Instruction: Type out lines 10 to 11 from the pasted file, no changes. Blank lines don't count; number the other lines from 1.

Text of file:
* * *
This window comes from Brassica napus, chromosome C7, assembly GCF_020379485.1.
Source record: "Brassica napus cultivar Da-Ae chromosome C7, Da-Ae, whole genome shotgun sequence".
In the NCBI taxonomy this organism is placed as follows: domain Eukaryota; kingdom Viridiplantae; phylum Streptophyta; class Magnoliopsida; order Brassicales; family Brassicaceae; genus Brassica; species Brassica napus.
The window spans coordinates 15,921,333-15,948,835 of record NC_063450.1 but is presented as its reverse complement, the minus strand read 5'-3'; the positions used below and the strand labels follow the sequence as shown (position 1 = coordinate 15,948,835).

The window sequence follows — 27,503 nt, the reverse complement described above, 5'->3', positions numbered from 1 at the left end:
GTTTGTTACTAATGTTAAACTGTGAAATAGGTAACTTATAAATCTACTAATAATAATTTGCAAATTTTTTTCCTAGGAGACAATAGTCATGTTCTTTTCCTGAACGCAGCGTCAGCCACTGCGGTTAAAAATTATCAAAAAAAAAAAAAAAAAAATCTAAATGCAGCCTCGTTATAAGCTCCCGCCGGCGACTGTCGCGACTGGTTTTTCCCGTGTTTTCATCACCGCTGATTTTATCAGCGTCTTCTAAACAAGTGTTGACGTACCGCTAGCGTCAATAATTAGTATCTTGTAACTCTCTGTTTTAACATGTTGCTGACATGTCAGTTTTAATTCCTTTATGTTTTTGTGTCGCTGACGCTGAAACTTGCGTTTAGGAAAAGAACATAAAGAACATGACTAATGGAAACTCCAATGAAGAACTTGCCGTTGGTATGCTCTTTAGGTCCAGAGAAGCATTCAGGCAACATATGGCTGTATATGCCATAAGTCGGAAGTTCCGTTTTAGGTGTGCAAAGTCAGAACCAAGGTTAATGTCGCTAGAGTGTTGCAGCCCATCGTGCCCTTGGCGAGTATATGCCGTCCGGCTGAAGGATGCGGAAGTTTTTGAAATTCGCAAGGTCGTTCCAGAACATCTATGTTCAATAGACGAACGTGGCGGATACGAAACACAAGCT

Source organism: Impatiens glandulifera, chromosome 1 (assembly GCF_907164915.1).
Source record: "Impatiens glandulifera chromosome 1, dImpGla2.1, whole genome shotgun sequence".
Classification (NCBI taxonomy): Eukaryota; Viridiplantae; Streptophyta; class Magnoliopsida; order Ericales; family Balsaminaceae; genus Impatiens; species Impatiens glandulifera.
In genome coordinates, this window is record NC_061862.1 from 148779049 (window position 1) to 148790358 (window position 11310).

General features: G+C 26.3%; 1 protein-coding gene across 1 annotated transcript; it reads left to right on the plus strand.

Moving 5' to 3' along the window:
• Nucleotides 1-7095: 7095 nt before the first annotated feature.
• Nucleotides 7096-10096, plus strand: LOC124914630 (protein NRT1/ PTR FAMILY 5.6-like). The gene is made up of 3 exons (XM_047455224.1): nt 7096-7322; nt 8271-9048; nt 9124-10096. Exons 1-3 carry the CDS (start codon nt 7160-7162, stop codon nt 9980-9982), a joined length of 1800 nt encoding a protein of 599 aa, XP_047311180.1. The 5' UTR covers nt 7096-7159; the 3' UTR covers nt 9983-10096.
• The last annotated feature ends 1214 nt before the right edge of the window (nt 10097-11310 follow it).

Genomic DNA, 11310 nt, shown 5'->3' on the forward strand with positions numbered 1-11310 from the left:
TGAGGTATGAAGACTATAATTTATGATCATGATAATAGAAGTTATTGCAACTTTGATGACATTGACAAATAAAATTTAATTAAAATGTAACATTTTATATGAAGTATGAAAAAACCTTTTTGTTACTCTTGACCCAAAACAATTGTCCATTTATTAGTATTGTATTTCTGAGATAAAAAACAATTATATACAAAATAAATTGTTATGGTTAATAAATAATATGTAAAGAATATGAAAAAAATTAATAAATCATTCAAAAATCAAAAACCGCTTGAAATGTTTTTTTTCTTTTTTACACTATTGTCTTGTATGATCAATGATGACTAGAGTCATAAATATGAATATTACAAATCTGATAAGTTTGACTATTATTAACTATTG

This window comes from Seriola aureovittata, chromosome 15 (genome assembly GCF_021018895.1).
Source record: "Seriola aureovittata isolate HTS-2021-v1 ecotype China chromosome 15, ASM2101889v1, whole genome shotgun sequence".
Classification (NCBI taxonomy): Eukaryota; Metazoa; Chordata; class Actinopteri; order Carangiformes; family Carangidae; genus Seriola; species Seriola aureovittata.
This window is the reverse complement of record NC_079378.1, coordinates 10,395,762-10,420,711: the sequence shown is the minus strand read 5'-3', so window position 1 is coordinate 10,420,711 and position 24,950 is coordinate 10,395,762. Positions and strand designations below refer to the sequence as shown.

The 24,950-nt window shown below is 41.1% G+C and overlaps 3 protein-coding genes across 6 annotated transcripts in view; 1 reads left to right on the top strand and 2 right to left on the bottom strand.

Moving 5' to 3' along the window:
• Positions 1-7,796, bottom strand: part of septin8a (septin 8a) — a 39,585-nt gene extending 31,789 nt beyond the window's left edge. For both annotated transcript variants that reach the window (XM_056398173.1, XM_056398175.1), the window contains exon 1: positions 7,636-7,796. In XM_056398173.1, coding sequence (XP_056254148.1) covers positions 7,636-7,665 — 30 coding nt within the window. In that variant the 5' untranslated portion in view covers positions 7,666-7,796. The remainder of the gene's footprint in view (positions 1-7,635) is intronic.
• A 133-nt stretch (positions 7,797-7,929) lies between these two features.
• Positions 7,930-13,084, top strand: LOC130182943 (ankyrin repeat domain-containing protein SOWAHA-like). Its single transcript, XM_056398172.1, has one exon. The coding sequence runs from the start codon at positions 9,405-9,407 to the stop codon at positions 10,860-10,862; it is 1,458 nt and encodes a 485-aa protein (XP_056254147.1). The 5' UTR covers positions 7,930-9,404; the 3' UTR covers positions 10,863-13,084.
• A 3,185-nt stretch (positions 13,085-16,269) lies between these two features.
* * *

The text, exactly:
In genome coordinates, this window is record NC_061862.1 from 148779049 (window position 1) to 148790358 (window position 11310).

General features: G+C 26.3%; 1 protein-coding gene across 1 annotated transcript; it reads left to right on the plus strand.